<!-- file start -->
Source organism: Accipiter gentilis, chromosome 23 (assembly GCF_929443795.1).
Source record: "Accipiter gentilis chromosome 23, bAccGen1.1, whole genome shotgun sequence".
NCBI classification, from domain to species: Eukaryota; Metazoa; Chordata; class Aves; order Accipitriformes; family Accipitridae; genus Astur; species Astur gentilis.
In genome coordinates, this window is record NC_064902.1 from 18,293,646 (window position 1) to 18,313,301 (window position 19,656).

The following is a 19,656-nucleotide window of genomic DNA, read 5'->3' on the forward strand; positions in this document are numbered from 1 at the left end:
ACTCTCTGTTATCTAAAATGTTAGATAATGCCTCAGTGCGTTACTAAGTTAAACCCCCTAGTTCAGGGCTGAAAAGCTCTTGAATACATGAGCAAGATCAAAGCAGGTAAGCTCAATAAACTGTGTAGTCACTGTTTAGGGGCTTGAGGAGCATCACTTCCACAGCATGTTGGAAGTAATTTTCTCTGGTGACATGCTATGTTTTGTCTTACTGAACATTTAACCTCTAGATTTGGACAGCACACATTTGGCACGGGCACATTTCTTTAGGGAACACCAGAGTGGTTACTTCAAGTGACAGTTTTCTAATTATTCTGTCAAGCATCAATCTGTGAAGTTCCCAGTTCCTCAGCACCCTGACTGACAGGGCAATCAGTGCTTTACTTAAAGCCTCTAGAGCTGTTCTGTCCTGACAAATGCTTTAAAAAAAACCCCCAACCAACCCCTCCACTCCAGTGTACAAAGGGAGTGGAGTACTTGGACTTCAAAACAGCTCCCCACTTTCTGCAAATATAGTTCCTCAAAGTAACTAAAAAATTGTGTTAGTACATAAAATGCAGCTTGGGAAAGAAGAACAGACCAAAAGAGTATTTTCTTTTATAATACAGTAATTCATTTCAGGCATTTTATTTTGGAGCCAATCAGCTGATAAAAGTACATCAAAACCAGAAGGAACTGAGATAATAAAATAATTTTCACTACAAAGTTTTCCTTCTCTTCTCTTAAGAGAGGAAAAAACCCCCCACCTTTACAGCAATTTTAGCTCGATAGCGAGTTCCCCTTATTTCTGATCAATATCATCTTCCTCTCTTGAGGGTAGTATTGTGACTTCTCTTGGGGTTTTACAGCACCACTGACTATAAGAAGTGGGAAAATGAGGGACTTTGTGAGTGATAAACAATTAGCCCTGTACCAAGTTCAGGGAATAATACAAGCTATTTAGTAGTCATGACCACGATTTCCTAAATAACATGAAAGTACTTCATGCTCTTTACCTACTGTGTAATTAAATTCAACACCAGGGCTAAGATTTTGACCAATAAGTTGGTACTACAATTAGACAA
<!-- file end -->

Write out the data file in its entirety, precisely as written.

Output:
Source organism: Accipiter gentilis, chromosome 23 (assembly GCF_929443795.1).
Source record: "Accipiter gentilis chromosome 23, bAccGen1.1, whole genome shotgun sequence".
NCBI classification, from domain to species: Eukaryota; Metazoa; Chordata; class Aves; order Accipitriformes; family Accipitridae; genus Astur; species Astur gentilis.
In genome coordinates, this window is record NC_064902.1 from 18,293,646 (window position 1) to 18,313,301 (window position 19,656).

The following is a 19,656-nucleotide window of genomic DNA, read 5'->3' on the forward strand; positions in this document are numbered from 1 at the left end:
ACTCTCTGTTATCTAAAATGTTAGATAATGCCTCAGTGCGTTACTAAGTTAAACCCCCTAGTTCAGGGCTGAAAAGCTCTTGAATACATGAGCAAGATCAAAGCAGGTAAGCTCAATAAACTGTGTAGTCACTGTTTAGGGGCTTGAGGAGCATCACTTCCACAGCATGTTGGAAGTAATTTTCTCTGGTGACATGCTATGTTTTGTCTTACTGAACATTTAACCTCTAGATTTGGACAGCACACATTTGGCACGGGCACATTTCTTTAGGGAACACCAGAGTGGTTACTTCAAGTGACAGTTTTCTAATTATTCTGTCAAGCATCAATCTGTGAAGTTCCCAGTTCCTCAGCACCCTGACTGACAGGGCAATCAGTGCTTTACTTAAAGCCTCTAGAGCTGTTCTGTCCTGACAAATGCTTTAAAAAAAACCCCCAACCAACCCCTCCACTCCAGTGTACAAAGGGAGTGGAGTACTTGGACTTCAAAACAGCTCCCCACTTTCTGCAAATATAGTTCCTCAAAGTAACTAAAAAATTGTGTTAGTACATAAAATGCAGCTTGGGAAAGAAGAACAGACCAAAAGAGTATTTTCTTTTATAATACAGTAATTCATTTCAGGCATTTTATTTTGGAGCCAATCAGCTGATAAAAGTACATCAAAACCAGAAGGAACTGAGATAATAAAATAATTTTCACTACAAAGTTTTCCTTCTCTTCTCTTAAGAGAGGAAAAAACCCCCCACCTTTACAGCAATTTTAGCTCGATAGCGAGTTCCCCTTATTTCTGATCAATATCATCTTCCTCTCTTGAGGGTAGTATTGTGACTTCTCTTGGGGTTTTACAGCACCACTGACTATAAGAAGTGGGAAAATGAGGGACTTTGTGAGTGATAAACAATTAGCCCTGTACCAAGTTCAGGGAATAATACAAGCTATTTAGTAGTCATGACCACGATTTCCTAAATAACATGAAAGTACTTCATGCTCTTTACCTACTGTGTAATTAAATTCAACACCAGGGCTAAGATTTTGACCAATAAGTTGGTACTACAATTAGACAA